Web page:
Government of India Sajjad Hussain/Stringer

Por qué la India debe deshacerse de la democracia parlamentaria

NUEVA DELHI – El sistema parlamentario indio, heredado de los británicos, está plagado de ineficiencias. Según la lógica de Westminster, se elige una legislatura para formar el ejecutivo, y cuando el ejecutivo no manda una mayoría segura en la asamblea legislativa, el gobierno cae, provocando nuevas elecciones. El resultado es una votación en una u otra de las 29 asambleas estatales de la India cada seis meses aproximadamente, en la que cada una actúa como una especie de referéndum sobre el gobierno en Nueva Delhi. En resumen, la democracia multipartidista de la India se ha convertido en un plebiscito perenne.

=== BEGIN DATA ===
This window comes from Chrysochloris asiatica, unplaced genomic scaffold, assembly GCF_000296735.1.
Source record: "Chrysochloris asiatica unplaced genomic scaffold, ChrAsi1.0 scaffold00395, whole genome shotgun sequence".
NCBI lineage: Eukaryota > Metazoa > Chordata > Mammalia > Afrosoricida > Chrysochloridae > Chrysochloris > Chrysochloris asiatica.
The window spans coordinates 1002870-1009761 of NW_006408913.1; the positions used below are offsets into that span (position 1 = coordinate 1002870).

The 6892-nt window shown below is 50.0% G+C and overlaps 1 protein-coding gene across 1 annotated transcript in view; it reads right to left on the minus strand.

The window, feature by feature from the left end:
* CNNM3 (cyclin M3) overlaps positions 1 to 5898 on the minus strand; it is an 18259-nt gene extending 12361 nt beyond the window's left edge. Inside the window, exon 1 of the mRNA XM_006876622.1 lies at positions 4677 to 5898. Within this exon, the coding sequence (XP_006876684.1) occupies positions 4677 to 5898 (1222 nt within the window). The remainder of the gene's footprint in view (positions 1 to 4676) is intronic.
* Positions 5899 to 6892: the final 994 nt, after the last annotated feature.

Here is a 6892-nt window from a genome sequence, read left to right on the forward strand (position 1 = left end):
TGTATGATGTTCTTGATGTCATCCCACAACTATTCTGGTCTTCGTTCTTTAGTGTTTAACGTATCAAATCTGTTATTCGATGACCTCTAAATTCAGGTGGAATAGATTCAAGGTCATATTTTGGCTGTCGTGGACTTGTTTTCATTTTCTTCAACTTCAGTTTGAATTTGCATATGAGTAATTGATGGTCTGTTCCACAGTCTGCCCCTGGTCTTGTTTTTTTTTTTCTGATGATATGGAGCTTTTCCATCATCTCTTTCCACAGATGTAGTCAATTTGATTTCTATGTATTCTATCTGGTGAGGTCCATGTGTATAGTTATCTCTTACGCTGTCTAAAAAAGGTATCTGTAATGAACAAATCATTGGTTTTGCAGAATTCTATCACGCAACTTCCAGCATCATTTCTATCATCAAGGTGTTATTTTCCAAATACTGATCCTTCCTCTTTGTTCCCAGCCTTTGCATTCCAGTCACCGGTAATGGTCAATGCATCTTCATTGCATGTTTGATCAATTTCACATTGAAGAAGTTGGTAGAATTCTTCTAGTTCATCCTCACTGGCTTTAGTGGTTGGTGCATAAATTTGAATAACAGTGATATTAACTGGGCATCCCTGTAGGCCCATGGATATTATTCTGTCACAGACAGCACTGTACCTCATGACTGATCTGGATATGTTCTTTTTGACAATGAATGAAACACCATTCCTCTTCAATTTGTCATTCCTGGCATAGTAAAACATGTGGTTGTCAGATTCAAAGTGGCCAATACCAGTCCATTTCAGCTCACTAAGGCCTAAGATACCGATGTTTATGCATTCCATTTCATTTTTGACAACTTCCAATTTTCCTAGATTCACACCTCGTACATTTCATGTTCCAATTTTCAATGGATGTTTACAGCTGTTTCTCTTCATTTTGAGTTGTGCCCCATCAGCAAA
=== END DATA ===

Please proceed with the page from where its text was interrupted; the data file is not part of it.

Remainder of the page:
La última ronda de elecciones de la India incluyó cinco asambleas estatales. El partido gobernante Bharatiya Janata (BJP) del primer ministro Narendra Modi prevaleció en Uttar Pradesh, el estado más grande de la India, que alberga a más de 200 millones de personas y ha producido siete de los 15 primeros ministros, y en la vecina Uttarakhand. El principal partido de oposición, el Congreso Nacional de la India, triunfó en el estado de Punjab, en el noroeste, y ganó plazas en Goa y Manipur (aunque el BJP formó gobiernos en estos últimos dos estados de todos modos, formando coaliciones para asegurar las mayorías legislativas).

Parece un resultado mixto. Pero la política nacional de la India ha estado sesgada hacia el norte del país, que habla hindi, y Uttar Pradesh tiene mucho más votantes que los otros cuatro estados combinados. Así que los resultados han sido aclamados como una victoria para el BJP, afirmando la popularidad de Modi y reivindicando su liderazgo, incluyendo el de la campaña en sí.

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